What's in your application scope?

A general question about using the application scope to store business

Historically, we’ve used it to store simple things that hardly ever change.

We have an application that has about 700k of client text/html that is
displayed throughout the application. Every page uses some of it. The
legacy version of this uses cfquery and cachedwithin. We are updating it to
use Hibernate.

At what point is a second level cache appropriate? Putting these text
blocks into the application scope is certainly ‘easiest’, but am I chewing
up 700k of RAM to do that?

Using a 2nd level cache is only very slightly more difficult, but we’re not
yet sure if this app will remain on ACF10 (which had a lot of issues with
2nd level caches and ORM last we tried it) or move to Lucee with the rest
of our apps.

All the best-
Samuel W. Knowlton
Chief Leagueologist
inLeague * @Samuel_W_Knowlton
Office: 512.814.8022

There’s a few of ways to handle data that doesn’t change frequently…

Putting it in the app scope is certainly one way, and there’s nothing wrong
with that if you have the RAM overhead to handle it. 700k is minuscule for
most servers and will give the best performance.

Another way of achieving the same thing would be to use a RAM cache w/
cachePut()/cacheGet() functions. Same high performance, roughly the same
memory usage.

The second way of handling it would be to utilize EHCache w/
cachePut()/cacheGet() functions and let EHCache manage it in memory or
on-disk with various settings available to you. This is a middle of the
road approach that can save on RAM at the expense of disk I/O, and also
provides for distributed caching schemes for clustered servers, etc.

The third way would be to objectSave() them to disk and objectLoad() them
when you need them. Saves all the RAM but takes a performance hit for disk
I/O and requires you to expire your own data (vs. RAM/EHCache/cachedwithin
timeouts). You can also just store it to ram:/// and get the performance
back, but then you’re back to using RAM anyway.

You can also mix and match between those depending on the data, how often
it’s used, how often it changes, etc. And if you’re running SSD’s, the disk
I/O performance is only slightly slower than direct RAM access.

I ran into too many issues with ORM caching (in both ACF and Lucee) so I’ve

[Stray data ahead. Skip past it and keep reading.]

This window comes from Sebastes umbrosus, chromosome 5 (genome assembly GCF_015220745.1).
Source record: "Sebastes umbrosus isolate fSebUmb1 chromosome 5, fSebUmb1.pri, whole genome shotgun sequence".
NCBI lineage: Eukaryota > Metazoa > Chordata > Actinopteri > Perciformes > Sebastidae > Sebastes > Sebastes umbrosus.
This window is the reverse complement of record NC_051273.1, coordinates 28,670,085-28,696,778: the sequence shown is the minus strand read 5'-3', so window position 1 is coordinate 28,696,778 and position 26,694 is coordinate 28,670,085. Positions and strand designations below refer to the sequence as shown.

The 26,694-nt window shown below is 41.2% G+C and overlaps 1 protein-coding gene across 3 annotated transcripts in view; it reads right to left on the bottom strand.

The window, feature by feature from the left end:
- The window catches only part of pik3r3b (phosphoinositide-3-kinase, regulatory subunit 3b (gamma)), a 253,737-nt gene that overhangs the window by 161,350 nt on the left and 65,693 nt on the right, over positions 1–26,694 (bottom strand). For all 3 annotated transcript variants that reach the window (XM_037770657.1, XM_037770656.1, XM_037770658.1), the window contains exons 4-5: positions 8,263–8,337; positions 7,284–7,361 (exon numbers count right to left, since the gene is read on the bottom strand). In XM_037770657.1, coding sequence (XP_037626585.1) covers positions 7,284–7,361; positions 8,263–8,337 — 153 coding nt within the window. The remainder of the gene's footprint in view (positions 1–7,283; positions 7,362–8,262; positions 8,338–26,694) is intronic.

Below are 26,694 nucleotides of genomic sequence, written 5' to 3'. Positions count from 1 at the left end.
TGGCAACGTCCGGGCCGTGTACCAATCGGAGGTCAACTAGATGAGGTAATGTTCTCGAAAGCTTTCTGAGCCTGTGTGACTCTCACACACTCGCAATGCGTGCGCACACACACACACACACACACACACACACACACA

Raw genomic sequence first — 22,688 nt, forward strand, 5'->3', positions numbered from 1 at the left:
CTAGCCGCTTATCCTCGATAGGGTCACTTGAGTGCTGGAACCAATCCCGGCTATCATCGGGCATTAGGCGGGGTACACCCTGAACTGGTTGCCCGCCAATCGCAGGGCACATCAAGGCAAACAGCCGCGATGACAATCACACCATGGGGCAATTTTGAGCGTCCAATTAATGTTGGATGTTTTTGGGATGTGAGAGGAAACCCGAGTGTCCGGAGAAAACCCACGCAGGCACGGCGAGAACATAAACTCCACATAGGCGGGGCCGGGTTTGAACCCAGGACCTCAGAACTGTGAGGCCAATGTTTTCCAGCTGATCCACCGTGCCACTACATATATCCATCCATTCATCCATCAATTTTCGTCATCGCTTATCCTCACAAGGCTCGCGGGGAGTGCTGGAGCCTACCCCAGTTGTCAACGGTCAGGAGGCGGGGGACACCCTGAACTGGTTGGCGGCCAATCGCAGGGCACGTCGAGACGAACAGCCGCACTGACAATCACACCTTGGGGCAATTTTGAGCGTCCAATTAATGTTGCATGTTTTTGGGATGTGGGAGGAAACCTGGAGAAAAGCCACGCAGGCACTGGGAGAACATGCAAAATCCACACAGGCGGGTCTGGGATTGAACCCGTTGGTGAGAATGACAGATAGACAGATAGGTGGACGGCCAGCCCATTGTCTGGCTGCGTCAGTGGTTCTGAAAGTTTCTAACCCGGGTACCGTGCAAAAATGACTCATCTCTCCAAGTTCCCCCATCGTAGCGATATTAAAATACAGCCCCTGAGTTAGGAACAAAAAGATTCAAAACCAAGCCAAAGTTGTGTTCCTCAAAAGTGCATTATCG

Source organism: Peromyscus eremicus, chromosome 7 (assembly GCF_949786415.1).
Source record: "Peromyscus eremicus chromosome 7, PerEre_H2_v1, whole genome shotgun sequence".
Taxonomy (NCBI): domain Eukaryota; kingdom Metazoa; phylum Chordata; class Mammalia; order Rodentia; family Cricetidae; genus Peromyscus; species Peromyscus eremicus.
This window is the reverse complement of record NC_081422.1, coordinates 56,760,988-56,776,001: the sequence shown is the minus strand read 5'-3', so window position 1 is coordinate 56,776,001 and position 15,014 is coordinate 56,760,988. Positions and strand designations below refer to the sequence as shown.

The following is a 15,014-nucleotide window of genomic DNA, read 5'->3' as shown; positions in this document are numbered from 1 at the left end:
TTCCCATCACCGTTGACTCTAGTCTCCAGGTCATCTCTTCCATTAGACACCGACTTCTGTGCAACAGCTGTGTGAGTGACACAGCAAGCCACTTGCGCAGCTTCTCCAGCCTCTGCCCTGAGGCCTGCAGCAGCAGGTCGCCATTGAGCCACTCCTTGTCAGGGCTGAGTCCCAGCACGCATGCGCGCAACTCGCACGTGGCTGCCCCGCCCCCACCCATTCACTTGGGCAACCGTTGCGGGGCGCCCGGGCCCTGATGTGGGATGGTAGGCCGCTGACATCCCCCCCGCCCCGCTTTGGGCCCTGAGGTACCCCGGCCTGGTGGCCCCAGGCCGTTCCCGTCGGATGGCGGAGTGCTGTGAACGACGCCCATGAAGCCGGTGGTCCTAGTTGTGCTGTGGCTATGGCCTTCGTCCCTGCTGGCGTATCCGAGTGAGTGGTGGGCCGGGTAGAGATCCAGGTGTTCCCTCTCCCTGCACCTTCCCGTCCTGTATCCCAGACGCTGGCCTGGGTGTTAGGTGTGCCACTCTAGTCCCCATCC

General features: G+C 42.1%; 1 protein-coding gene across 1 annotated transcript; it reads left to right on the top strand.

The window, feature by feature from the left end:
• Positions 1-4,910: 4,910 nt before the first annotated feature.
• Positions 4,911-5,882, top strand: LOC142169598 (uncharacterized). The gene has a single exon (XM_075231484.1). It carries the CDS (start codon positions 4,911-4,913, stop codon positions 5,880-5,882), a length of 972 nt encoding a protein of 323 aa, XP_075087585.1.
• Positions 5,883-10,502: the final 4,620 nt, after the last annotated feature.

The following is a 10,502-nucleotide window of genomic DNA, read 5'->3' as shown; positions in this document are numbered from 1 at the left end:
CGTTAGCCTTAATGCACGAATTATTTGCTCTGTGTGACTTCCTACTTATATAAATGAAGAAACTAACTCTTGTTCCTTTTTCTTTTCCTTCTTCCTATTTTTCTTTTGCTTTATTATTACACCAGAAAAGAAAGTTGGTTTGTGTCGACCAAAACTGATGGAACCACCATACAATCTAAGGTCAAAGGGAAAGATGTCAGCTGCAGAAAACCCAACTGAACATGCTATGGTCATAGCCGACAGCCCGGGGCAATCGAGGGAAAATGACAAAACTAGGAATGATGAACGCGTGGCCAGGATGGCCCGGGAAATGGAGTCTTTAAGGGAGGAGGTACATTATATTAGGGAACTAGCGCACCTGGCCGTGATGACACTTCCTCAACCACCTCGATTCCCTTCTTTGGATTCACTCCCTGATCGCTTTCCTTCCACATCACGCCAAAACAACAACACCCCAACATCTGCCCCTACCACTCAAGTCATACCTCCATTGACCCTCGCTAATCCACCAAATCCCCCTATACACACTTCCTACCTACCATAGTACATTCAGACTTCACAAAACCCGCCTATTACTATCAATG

leaned towards using the other functionality I mention for most of the
static data caching I do these days.

My 2 cents :slight_smile:

– Denny

Thanks, Denard, that’s very useful!

Just out of curiosity, which issues did you run into with ORM caching in
Lucee? We were still planning on employing it for some other functions.

Hey Samuel,

Sorry for the delay in responding. My evidence is merely anecdotal and I
never did determine the actual root cause, so take what I’m about to share
with a grain of salt as it is unlikely to apply to all situations, but…

I had a client come to me about 7 mos ago that had rewritten a
significant portion of their application to use ORM and 1st/2nd level
caching in an attempt to improve performance of their clustered
application. After having done so, however, they noticed performance
degraded over time and required a restart every couple of weeks. They were
initially running ACF10 and the nearest I could figure was that the number
of cache ‘misses’ were disproportionately high, causing reloads of data to
occur with an ever increasing frequency. We ended up migrating them over to
Lucee 4.5 and performance jumped back up and stayed up longer, but
ultimately still required a restart about once a month as performance
degraded again. Ultimately I ended up helping them to isolate what parts of
their query caching strategy could be better served with an object cache
instead and another re-engineering effort later they seem to have remained
stable ever since.

Again, that’s totally anecdotal and applied only to the one specific
client in a clustered environment, and root cause other than ‘cache misses’
was never established, much less understood, so mileage with ORM caching
may vary wildly from this one use case. So, I don’t want to poo-poo ORM
caching in general - just a personal preference of mine to avoid ORM
caching as a result of working with that one client, and the ease and
control over caching the other functions I mentioned provide.

– DennyOn Thursday, July 7, 2016 at 8:39:14 AM UTC-4, Samuel W. Knowlton wrote:

Thanks, Denard, that’s very useful!

Just out of curiosity, which issues did you run into with ORM caching in
Lucee? We were still planning on employing it for some other functions.